Kayla M. Sutter
A heartwarming video, featuring newly accepted ESU student Rachel Grace, has gone viral.
The 50-second clip shows Rachel Grace, a 20-year-old North Penn High School student who has Down syndrome, open her acceptance letter from East Stroudsburg University.
Grace reads the letter out loud, and happily exclaims, “I got in! I’m going to college!”
She has captured the attention, and hearts, of millions on social media. Thousands of congratulatory comments can be seen under articles sharing her experience.
Grace will attend ESU in the fall, and is enrolled in the Career, Independent Living & Learning Studies program.
The Career, Independent Living & Learning Studies (CILLS) is a program sponsored by East Stroudsburg University.
It is designed to provide individuals with intellectual disabilities with a learning experience in a campus environment. In this program, life and work skills are accelerated by daily encouragement in the life of a university, according to the program overview on ESU’s website.
“We believe that everyone has the right to enhance their learning and realize their personal potential through higher education. The CILLS program supports students with intellectual disabilities to have a high quality learning experience within a university setting to foster learning, establish friendships, build self confidence and work toward achieving their goals to work and live in an inclusive community,” explains ESU’s website.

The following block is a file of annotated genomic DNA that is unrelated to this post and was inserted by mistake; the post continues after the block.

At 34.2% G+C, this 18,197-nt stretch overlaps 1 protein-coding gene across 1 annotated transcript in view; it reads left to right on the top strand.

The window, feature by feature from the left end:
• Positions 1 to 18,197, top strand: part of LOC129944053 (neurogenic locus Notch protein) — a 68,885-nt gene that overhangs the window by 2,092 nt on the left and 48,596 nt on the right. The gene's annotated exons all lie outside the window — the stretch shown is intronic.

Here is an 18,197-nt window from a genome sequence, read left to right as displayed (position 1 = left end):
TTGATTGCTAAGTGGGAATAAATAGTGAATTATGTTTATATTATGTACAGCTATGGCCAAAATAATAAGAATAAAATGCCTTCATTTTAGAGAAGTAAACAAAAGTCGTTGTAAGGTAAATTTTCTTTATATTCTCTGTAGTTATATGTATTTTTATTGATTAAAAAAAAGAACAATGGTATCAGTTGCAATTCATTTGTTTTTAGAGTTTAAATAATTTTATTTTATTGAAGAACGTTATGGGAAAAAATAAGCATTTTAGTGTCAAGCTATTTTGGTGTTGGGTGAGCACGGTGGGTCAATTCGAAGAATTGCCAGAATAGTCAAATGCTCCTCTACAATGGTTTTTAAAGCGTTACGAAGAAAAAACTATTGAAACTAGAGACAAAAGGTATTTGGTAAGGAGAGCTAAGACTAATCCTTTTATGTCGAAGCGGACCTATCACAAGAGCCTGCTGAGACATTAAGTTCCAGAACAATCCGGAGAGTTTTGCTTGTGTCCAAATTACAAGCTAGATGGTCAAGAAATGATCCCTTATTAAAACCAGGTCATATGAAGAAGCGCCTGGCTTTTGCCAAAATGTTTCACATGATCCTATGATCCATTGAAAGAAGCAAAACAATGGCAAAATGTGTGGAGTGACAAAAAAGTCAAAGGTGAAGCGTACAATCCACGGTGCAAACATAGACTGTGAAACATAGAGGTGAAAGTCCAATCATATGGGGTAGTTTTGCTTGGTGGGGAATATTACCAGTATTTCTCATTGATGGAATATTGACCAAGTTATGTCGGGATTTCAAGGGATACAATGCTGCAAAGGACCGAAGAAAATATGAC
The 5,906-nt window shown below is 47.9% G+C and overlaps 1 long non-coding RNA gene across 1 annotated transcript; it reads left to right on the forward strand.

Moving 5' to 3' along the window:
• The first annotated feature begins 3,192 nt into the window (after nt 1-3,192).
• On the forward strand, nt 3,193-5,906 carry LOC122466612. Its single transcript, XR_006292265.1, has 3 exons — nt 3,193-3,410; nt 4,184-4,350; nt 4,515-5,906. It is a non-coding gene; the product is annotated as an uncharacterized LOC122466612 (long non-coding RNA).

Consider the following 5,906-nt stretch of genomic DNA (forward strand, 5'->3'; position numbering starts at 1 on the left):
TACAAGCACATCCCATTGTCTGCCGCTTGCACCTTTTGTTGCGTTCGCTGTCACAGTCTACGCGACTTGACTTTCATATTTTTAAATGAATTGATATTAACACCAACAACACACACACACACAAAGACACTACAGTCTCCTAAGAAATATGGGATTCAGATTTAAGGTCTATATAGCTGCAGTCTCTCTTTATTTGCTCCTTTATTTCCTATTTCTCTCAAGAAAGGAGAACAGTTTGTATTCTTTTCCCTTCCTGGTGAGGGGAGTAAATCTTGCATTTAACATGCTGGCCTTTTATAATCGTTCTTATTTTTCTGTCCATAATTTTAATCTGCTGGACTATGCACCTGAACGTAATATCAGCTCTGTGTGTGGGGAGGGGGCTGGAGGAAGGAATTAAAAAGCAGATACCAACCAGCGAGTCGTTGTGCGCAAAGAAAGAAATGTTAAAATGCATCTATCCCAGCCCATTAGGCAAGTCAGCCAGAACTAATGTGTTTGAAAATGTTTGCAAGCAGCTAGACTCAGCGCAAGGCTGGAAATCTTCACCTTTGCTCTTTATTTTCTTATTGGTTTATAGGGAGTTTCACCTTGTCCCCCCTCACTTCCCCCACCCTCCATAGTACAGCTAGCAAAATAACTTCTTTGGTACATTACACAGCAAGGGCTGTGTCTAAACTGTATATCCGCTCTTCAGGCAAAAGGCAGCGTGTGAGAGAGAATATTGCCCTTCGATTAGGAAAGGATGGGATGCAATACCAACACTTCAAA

“They go to class, they cheer on the Warriors, they go to the cafeteria, they wake up for that 8 a.m. Monday class,” College of Education Dean Terry Barry told Fox News.
Grace will live near campus with other students of the CILLS program, supervised by a house resident – usually an ESU student.
“We love the aspect of the independent living, living in a house with an ESU student mentor, it’s just the right amount of oversight and freedom,” said Deb Grace, according to an ESU press release.
According to the press release, the three-year CILLS program allows around eight participants with intellectual disabilities into the program each year. The program helps the participants into the ESU community, by encouraging them to join clubs and participate in activities along other ESU students. The participants simultaneously take courses that help them learn practical skills in independent living, such as money management, as well as job skills.
When asked about the attention Grace was receiving, she said, “It felt awesome and amazing,” according to an ESU press release
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